PLEN Taught Me I Can Be Myself and Still Be Successful 

As an undergrad studying Nursing throughout the past 3 and a half years, I have devoted my entire academic career toward learning how to save lives. I became focused on the traditional hospital setting of Nursing. I aspired and still aspire to land myself in an intensive care unit, caring for patients in highly critical conditions. It wasn’t until after a hectic day of back-to-back classes that I stumbled across an email in my Outlook Inbox. The email had PLEN typed in bold lettering, and also included in this message was Women in STEM Policy.

I aimed to ignore this email, considering it as another spam message from my school’s Women’s Leadership Office. I was about to click the trash icon until I saw “Scholarship to Washington, DC.” This all sounded too enticing. I thought to myself, “Okay might as well. It’s my senior year of college. Let’s graduate and end my stressful journey with a bang.” Well, despite my idea of a “bang” at the time of my application process for this opportunity, this “bang” was indeed one of the best decisions I have ever made for myself in my undergrad career.

Being an introvert by nature, I knew that I was taking a huge risk of possibly exposing my shy and timid nature. This did not matter anymore by the time I arrived with my classmates at the nearby airport. I already knew that I would be in social positions that would push me to leave my comfort zone. I was flying alone to the other side of the country for the first time in my life without my family. I was also not too familiar with the other PLEN Scholars from my school. A university has a large and diverse population, and you may go to the same school with thousands of other students that you may not meet until graduation day. I may have been intimidated by the circumstances, but I learned to ease my internal tension by allowing myself to be open.Life is full of challenges after all.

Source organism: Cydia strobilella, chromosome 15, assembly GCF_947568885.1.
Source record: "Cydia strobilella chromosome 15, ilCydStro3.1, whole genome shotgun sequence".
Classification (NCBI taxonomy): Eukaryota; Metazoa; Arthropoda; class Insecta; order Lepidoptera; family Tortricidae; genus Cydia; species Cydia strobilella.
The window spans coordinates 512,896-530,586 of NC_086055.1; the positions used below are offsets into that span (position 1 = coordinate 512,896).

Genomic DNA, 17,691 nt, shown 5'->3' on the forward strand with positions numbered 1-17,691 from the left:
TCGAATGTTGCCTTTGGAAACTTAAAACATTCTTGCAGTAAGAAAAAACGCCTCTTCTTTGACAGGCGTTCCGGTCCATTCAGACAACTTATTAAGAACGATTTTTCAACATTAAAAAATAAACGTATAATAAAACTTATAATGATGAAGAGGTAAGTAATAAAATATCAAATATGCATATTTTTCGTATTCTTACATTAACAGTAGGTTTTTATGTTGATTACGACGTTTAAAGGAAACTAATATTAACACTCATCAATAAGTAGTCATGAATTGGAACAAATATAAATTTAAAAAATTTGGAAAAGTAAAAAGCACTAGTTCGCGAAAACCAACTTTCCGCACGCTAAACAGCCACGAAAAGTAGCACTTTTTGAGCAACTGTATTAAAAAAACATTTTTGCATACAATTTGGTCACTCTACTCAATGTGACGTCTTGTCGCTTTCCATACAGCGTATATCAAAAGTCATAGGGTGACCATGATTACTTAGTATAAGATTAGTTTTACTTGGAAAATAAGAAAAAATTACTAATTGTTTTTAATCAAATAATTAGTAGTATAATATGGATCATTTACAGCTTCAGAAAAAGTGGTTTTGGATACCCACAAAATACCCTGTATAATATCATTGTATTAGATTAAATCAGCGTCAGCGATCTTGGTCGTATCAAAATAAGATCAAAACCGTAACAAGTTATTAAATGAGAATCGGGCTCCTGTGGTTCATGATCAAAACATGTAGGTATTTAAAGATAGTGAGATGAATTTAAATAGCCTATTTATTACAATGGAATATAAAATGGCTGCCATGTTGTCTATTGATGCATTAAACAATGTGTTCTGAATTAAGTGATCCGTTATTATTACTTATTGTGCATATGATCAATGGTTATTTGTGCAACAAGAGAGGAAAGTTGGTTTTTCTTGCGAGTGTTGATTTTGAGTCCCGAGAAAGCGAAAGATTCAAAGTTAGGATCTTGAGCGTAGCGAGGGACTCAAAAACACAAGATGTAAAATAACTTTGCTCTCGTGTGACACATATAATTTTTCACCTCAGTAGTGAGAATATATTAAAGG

Attending all the panels and listening to all the speakers present for PLEN has opened new doors for me. I learned that having a STEM degree can allow you to do many influential things that can create an impact for lives around the country and even around the world. What truly matters is that you are driven and have enough passion to carry you to your next destination. Maybe you have to move across the country without a job to find your special niche. Maybe you have a degree that you are passionate about but would like to take on another route that involves having a background of knowledge completely foreign to your undergraduate major. Everyone is an individual and is entitled to create their own destinies.

Above all the amazing things that PLEN Women in STEM has offered me, what touched me the most was the constant message of “It’s okay to be you–an introvert–and be able to help people, patients, individuals who need your care.” This also comes with the idea that all of us have a voice, no matter how small or big we may be. I may not be the most gregarious person by nature. College parties make me nauseous and seeing distant relatives at family parties make me wish that I was born a turtle rather than human. However, I do know that I have a “loud brain.” PLEN allowed me to realize that I have knowledge, ideas, and passion that I could use to impact society.


Elisa Marie Oronico attended the 2016 Women in STEM Policy seminar as a senior at Mount Saint Mary’s University.

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